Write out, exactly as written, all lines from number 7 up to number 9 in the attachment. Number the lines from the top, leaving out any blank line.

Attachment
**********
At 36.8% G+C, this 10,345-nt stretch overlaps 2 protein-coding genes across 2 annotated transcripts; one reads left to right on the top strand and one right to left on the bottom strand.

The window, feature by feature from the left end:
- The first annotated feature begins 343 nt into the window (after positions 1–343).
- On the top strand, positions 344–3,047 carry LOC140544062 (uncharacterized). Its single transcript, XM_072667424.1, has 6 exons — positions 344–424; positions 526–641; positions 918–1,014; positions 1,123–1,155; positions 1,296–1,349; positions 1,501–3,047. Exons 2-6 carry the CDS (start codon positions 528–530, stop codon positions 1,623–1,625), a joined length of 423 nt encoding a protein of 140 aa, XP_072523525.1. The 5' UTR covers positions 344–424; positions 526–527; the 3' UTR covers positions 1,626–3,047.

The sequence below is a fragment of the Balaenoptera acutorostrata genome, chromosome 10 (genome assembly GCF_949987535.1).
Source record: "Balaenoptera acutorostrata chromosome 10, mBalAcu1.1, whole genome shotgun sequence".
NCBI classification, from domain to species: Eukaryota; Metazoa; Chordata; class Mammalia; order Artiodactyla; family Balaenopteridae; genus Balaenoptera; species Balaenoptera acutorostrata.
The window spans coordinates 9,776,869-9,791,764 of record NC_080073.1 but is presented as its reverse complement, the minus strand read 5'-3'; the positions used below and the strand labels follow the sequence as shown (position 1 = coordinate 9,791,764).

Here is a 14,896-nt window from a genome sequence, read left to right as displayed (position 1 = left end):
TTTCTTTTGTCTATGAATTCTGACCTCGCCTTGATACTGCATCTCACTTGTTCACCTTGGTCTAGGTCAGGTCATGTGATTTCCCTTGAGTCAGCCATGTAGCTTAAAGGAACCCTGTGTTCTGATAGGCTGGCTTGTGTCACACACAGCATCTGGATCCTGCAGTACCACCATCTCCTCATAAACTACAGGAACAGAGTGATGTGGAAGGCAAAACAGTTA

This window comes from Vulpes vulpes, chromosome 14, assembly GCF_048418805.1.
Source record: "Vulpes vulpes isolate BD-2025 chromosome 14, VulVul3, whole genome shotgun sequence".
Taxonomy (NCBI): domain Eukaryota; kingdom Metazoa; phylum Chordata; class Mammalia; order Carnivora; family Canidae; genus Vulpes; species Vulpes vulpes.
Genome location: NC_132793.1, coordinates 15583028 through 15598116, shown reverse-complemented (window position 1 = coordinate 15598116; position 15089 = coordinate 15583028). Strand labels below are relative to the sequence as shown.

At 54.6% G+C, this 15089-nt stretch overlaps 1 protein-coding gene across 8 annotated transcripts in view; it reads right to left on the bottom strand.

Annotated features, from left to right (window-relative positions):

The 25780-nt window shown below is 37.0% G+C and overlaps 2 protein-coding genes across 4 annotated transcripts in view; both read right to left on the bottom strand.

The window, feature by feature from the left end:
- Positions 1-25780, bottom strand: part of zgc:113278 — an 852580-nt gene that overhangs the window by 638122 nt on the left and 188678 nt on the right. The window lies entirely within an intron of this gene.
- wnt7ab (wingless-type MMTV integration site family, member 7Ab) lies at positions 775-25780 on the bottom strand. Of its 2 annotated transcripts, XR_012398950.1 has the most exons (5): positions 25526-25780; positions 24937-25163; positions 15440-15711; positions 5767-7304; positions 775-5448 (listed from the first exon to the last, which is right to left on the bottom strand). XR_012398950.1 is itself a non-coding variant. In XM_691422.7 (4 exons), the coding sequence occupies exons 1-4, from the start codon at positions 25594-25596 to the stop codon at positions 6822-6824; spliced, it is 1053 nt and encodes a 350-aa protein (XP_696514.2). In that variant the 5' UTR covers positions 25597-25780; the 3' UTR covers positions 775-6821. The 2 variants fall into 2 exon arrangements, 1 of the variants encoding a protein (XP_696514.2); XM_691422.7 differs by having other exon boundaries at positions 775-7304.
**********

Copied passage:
NCBI classification, from domain to species: Eukaryota; Metazoa; Chordata; class Mammalia; order Artiodactyla; family Balaenopteridae; genus Balaenoptera; species Balaenoptera acutorostrata.
The window spans coordinates 9,776,869-9,791,764 of record NC_080073.1 but is presented as its reverse complement, the minus strand read 5'-3'; the positions used below and the strand labels follow the sequence as shown (position 1 = coordinate 9,791,764).

Here is a 14,896-nt window from a genome sequence, read left to right as displayed (position 1 = left end):